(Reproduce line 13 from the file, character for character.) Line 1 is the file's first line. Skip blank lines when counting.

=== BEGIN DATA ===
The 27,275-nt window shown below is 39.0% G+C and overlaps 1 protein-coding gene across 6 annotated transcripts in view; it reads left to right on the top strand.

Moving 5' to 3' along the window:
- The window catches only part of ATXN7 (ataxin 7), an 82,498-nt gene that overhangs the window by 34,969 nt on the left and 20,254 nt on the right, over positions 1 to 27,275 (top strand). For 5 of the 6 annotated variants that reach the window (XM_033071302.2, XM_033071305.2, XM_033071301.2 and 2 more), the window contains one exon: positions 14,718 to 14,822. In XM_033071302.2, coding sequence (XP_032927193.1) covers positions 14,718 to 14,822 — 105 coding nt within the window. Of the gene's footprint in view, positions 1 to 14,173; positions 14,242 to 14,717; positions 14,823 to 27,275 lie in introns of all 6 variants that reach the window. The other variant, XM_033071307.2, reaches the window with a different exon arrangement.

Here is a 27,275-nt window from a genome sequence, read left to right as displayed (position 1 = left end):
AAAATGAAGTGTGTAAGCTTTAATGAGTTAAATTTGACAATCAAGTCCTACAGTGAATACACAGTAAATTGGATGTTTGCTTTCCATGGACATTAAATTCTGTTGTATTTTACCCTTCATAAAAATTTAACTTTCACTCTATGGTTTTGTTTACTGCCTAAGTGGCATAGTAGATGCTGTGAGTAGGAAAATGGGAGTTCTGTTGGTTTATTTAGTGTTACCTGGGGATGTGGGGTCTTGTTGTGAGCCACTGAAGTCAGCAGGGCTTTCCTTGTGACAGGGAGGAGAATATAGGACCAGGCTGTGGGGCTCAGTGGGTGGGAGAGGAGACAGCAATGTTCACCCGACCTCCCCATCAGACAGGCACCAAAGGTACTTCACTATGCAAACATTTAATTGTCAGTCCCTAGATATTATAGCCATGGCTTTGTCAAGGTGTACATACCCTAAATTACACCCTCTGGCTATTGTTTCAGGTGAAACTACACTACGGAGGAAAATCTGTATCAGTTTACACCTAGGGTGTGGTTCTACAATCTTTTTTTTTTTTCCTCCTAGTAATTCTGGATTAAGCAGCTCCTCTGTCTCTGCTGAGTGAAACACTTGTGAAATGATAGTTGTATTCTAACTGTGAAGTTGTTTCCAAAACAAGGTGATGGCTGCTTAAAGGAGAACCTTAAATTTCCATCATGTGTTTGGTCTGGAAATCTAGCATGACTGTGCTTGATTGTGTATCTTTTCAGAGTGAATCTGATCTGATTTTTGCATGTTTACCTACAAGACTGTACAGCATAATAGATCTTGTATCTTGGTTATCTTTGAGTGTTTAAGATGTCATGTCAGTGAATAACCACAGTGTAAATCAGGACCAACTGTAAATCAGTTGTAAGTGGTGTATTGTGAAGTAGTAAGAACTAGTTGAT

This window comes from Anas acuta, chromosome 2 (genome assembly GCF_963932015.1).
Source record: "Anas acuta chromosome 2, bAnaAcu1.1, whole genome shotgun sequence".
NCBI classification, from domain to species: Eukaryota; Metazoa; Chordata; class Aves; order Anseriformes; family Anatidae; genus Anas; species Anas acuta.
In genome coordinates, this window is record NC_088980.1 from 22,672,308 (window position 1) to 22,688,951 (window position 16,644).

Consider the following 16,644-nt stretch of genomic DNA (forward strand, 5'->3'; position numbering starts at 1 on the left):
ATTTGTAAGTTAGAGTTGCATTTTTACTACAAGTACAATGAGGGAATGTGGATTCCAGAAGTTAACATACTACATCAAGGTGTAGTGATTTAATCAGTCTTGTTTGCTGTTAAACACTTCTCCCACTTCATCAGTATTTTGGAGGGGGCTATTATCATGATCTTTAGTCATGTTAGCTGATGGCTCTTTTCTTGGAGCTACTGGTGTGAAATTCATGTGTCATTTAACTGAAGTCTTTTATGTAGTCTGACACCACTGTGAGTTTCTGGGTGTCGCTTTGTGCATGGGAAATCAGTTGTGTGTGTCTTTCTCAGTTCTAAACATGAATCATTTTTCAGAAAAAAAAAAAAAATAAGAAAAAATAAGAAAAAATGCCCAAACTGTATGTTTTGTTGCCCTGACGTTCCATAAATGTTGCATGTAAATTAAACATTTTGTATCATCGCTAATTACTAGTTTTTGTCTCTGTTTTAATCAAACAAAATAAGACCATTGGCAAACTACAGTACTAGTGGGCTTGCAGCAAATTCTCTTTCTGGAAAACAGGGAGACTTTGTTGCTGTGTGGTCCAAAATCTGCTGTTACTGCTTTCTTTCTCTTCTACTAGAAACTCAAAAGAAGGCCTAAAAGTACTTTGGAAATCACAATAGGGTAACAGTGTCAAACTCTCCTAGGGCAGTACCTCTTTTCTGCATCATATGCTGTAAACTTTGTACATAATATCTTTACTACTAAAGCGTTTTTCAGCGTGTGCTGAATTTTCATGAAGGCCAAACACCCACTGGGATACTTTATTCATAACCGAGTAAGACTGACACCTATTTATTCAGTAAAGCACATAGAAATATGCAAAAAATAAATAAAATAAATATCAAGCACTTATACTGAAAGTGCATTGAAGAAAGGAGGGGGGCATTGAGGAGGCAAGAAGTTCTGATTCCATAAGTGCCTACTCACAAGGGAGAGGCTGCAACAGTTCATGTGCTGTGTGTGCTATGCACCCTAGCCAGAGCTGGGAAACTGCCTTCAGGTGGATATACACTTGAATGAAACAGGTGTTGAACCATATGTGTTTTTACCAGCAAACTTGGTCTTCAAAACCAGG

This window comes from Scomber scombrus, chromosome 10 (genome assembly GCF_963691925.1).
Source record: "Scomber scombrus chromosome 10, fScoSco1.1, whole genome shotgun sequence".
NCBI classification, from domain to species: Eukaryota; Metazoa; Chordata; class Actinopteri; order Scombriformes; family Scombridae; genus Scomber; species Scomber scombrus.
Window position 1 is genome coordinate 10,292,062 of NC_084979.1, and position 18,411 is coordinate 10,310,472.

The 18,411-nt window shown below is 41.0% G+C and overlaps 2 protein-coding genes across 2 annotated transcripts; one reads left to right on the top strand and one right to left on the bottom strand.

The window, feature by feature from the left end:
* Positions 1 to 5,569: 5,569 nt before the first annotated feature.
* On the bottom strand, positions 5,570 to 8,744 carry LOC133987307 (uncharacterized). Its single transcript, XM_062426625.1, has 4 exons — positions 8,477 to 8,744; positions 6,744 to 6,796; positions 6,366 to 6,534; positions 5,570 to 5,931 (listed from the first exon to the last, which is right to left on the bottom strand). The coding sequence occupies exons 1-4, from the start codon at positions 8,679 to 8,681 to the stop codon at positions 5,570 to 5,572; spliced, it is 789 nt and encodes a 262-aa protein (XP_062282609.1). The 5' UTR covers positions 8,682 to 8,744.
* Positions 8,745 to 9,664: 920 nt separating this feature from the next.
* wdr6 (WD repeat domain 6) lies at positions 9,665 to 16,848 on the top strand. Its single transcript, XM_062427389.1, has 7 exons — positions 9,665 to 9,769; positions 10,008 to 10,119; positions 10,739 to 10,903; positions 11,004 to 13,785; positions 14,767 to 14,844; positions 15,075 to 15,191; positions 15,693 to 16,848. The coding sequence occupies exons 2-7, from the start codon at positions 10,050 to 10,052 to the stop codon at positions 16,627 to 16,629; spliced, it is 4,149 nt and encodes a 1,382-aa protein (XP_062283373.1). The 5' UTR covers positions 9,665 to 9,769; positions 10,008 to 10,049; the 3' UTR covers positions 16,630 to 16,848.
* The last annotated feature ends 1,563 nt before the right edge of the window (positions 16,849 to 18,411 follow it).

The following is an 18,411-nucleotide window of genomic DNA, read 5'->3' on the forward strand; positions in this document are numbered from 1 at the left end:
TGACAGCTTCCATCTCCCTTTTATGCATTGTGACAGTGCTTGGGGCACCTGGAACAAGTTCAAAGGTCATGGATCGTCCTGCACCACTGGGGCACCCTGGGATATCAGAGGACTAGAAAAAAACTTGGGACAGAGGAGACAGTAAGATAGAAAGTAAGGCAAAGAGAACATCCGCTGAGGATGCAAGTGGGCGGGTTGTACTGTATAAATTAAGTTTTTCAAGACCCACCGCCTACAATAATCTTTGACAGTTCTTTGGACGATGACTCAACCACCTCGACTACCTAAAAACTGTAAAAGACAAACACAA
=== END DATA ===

Source record: "Scomber scombrus chromosome 10, fScoSco1.1, whole genome shotgun sequence".